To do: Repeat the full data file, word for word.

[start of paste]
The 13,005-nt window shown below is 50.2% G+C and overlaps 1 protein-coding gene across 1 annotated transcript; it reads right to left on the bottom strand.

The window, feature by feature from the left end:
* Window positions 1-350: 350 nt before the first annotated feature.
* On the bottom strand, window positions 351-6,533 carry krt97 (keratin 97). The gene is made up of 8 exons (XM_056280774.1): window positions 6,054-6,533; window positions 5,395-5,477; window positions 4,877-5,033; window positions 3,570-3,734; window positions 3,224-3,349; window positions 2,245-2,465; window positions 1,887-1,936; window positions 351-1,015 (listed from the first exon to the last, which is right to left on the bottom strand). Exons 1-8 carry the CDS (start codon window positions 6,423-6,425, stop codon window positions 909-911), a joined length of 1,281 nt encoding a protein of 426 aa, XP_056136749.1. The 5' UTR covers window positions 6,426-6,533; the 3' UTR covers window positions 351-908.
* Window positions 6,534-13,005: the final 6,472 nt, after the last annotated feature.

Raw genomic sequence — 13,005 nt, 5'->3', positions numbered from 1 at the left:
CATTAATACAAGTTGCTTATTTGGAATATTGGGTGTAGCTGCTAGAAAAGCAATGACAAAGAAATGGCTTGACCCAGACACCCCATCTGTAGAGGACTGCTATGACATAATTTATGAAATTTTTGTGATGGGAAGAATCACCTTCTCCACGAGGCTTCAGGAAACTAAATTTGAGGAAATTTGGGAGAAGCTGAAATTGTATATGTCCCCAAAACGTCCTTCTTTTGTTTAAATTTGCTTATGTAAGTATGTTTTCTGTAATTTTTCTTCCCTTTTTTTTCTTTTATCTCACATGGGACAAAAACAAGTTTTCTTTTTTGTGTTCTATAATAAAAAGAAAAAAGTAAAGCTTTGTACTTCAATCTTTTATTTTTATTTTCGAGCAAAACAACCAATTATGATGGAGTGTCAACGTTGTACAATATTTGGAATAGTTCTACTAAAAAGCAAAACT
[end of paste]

The 13,005-nt window shown below is 50.2% G+C and overlaps 1 protein-coding gene across 1 annotated transcript; it reads right to left on the bottom strand.

The window, feature by feature from the left end:
* Window positions 1-350: 350 nt before the first annotated feature.
* On the bottom strand, window positions 351-6,533 carry krt97 (keratin 97). The gene is made up of 8 exons (XM_056280774.1): window positions 6,054-6,533; window positions 5,395-5,477; window positions 4,877-5,033; window positions 3,570-3,734; window positions 3,224-3,349; window positions 2,245-2,465; window positions 1,887-1,936; window positions 351-1,015 (listed from the first exon to the last, which is right to left on the bottom strand). Exons 1-8 carry the CDS (start codon window positions 6,423-6,425, stop codon window positions 909-911), a joined length of 1,281 nt encoding a protein of 426 aa, XP_056136749.1. The 5' UTR covers window positions 6,426-6,533; the 3' UTR covers window positions 351-908.
* Window positions 6,534-13,005: the final 6,472 nt, after the last annotated feature.

Raw genomic sequence — 13,005 nt, 5'->3', positions numbered from 1 at the left:
CATTAATACAAGTTGCTTATTTGGAATATTGGGTGTAGCTGCTAGAAAAGCAATGACAAAGAAATGGCTTGACCCAGACACCCCATCTGTAGAGGACTGCTATGACATAATTTATGAAATTTTTGTGATGGGAAGAATCACCTTCTCCACGAGGCTTCAGGAAACTAAATTTGAGGAAATTTGGGAGAAGCTGAAATTGTATATGTCCCCAAAACGTCCTTCTTTTGTTTAAATTTGCTTATGTAAGTATGTTTTCTGTAATTTTTCTTCCCTTTTTTTTCTTTTATCTCACATGGGACAAAAACAAGTTTTCTTTTTTGTGTTCTATAATAAAAAGAAAAAAGTAAAGCTTTGTACTTCAATCTTTTATTTTTATTTTCGAGCAAAACAACCAATTATGATGGAGTGTCAACGTTGTACAATATTTGGAATAGTTCTACTAAAAAGCAAAACT